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Amethyst Chanterelle

Edible Edible
Autumn Autumn
Summer Summer

One of the less common members of the edible chanterelle family. It was considered a variety of the common chanterelle but is now regarded as a separate species. Just as tasty and sought after, it may be more common than is recorded but overlooked by people thinking it is the common form. Usually in groups. Only to be picked if abundant.

Mushroom Type
Common Names Amethyst chanterelle
Scientific Name Cantharellus amethysteus
Synonyms Cantharellus cibarius var. amethysteus
Season Start May
Season End Oct
Average Mushroom height (CM) 10
Average Cap width (CM) 10
Please note that each and every mushroom you come across may vary in appearance to these photos.

Cap

Flattened at first with irregular margin becoming depressed towards the centre. Often undulating all round the edges, less inclined to become funnel shaped than the common chanterelle. Yellow but with a complete or patchy coating (sometimes more towards the edge, sometimes more towards the centre) of tiny purplish scales that fade with age.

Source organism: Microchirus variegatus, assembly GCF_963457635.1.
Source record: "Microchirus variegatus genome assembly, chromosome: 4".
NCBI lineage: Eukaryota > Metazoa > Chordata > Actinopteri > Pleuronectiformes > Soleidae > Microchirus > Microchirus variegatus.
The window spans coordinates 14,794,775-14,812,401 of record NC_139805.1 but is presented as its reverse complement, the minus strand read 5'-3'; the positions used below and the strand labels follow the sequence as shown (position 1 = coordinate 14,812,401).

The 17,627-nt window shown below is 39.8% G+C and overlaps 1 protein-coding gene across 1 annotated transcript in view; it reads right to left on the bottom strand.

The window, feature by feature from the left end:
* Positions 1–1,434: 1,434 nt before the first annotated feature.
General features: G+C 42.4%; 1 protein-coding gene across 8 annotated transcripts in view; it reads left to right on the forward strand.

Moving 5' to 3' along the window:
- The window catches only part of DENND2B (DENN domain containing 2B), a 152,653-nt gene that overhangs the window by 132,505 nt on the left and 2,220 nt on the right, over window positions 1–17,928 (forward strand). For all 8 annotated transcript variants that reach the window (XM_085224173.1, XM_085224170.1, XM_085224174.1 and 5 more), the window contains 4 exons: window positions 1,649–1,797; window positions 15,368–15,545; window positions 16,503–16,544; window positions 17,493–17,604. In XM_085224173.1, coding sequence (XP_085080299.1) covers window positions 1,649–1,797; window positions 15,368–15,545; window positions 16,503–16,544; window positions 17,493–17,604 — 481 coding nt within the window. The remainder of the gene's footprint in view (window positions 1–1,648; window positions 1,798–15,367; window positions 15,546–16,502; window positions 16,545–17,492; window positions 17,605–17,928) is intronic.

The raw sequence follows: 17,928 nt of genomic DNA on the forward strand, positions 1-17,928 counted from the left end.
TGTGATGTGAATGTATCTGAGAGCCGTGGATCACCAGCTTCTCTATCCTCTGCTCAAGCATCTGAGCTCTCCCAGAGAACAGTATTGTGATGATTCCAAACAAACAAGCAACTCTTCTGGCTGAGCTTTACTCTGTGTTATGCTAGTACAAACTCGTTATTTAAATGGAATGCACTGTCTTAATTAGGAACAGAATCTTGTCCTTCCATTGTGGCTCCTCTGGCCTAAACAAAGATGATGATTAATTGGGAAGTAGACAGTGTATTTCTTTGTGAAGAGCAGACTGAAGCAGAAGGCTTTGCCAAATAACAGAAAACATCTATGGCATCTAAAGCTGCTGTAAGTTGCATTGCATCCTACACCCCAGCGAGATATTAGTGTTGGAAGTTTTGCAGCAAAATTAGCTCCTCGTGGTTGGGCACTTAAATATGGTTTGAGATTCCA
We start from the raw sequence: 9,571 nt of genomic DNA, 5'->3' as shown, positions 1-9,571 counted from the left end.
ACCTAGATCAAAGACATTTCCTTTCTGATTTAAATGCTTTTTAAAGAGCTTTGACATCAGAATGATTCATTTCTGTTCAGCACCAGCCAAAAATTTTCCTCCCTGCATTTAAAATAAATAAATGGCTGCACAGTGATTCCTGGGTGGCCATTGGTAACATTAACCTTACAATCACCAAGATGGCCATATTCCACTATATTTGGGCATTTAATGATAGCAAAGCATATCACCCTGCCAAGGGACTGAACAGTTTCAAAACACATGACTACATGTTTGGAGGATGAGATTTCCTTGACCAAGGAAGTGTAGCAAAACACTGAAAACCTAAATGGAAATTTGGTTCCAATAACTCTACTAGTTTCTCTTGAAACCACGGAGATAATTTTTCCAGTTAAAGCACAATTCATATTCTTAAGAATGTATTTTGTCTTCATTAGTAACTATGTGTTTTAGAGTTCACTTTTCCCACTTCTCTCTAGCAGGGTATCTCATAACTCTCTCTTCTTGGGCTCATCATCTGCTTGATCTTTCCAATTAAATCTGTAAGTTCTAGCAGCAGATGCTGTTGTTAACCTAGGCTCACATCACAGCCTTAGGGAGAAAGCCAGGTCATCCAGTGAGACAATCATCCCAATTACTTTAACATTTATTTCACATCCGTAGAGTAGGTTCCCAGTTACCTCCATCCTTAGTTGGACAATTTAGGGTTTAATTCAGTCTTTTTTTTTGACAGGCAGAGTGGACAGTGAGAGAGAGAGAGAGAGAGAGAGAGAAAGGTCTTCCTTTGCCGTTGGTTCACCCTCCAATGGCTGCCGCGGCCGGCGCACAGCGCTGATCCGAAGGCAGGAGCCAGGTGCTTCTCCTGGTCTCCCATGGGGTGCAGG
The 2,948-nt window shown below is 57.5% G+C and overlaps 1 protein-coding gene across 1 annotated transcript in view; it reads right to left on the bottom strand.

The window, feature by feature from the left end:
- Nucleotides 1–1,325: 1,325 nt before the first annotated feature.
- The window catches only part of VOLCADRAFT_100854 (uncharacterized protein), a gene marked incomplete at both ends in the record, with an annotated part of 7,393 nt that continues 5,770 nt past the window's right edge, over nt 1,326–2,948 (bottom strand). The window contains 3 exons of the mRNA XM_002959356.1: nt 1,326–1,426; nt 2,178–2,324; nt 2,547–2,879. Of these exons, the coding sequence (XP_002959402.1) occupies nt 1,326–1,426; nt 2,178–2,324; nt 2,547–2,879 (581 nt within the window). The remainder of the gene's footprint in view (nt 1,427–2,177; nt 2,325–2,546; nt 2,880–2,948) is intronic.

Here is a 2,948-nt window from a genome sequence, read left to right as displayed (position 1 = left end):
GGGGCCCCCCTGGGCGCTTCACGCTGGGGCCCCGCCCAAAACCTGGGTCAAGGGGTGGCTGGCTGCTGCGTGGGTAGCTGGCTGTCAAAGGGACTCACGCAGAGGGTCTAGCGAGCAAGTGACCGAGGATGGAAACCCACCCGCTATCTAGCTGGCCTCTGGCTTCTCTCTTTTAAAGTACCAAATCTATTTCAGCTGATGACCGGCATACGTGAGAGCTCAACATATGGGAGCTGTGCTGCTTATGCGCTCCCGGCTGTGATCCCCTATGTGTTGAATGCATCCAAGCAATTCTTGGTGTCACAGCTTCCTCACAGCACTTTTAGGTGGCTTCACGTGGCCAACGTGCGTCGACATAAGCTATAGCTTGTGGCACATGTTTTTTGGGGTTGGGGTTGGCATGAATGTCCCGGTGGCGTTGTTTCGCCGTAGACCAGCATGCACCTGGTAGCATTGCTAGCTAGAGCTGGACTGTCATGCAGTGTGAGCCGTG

Gills

Does not have true bladed gills but forked, slightly rounded folds that look like gills. These run part way down the stem. Tend to be paler than the cap.

Stem

Solid, often paler than the cap, yellow or pale yellow, tapering towards the base. 

Flesh

White becoming yellow or brownish.

Habitat

Mostly on clay soils with oak, beech or birch, occasionally with pine.

Possible Confusion

The purplish scales on the cap really leave little chance of confusion with anything else, not even the usual suspect with chanterelles, the false chanterelle. Likewise the poisonous Jack O’Lantern, Omphalotus olearius, this is a very rare mushroom in Britain, and it grows on deciduous wood, it has true gills and is dark orange in colour.

Spore Print

Pale yellow.

Frequency

Uncommon

Spores

Ellipsoidal

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